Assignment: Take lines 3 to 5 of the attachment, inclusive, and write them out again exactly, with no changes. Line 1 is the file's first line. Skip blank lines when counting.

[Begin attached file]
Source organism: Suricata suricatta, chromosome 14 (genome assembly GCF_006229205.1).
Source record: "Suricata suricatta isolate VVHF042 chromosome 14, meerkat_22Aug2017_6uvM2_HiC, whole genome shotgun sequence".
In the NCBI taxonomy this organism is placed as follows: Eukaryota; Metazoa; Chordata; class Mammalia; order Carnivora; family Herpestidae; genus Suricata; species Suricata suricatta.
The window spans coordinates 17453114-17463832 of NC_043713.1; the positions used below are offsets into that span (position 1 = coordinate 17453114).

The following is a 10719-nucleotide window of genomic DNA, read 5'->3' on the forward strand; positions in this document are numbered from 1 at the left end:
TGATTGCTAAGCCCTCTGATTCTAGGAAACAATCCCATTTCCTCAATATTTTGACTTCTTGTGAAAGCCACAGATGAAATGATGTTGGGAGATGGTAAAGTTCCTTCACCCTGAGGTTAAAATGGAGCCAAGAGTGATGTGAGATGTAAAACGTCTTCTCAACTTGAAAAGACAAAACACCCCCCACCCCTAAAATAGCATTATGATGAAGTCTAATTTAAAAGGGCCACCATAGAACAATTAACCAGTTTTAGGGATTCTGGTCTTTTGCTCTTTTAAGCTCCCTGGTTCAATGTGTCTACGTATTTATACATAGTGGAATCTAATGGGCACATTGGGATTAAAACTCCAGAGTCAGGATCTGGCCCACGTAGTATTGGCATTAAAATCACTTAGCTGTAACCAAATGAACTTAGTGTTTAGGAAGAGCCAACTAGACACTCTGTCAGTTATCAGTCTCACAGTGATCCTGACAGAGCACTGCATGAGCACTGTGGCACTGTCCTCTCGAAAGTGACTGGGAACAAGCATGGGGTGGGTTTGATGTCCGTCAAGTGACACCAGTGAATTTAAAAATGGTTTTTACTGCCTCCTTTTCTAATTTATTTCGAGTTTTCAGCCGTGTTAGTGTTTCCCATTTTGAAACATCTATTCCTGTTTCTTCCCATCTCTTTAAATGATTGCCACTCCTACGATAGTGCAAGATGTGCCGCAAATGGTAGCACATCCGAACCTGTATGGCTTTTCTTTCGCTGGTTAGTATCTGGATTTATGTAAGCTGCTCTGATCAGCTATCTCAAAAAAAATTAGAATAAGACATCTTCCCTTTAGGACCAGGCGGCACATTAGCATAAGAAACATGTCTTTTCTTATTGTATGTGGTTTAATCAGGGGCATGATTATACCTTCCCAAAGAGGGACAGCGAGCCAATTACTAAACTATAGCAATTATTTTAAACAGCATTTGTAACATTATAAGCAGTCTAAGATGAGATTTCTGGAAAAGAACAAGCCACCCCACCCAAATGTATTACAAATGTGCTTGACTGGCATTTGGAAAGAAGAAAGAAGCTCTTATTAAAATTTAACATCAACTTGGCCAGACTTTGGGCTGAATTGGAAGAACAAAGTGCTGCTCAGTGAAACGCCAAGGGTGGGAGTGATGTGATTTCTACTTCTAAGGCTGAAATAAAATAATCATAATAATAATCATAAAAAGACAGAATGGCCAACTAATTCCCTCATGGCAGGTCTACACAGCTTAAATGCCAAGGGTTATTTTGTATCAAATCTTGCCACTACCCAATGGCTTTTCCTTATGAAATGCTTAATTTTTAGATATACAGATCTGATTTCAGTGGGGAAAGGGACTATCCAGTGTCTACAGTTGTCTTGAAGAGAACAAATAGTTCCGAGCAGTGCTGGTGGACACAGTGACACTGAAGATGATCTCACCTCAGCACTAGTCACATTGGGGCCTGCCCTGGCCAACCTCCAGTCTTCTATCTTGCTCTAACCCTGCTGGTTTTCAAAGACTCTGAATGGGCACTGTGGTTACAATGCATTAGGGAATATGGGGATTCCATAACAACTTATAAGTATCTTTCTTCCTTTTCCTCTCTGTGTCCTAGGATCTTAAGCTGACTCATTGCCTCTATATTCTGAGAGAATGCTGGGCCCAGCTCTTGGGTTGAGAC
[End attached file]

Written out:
In the NCBI taxonomy this organism is placed as follows: Eukaryota; Metazoa; Chordata; class Mammalia; order Carnivora; family Herpestidae; genus Suricata; species Suricata suricatta.
The window spans coordinates 17453114-17463832 of NC_043713.1; the positions used below are offsets into that span (position 1 = coordinate 17453114).

The following is a 10719-nucleotide window of genomic DNA, read 5'->3' on the forward strand; positions in this document are numbered from 1 at the left end: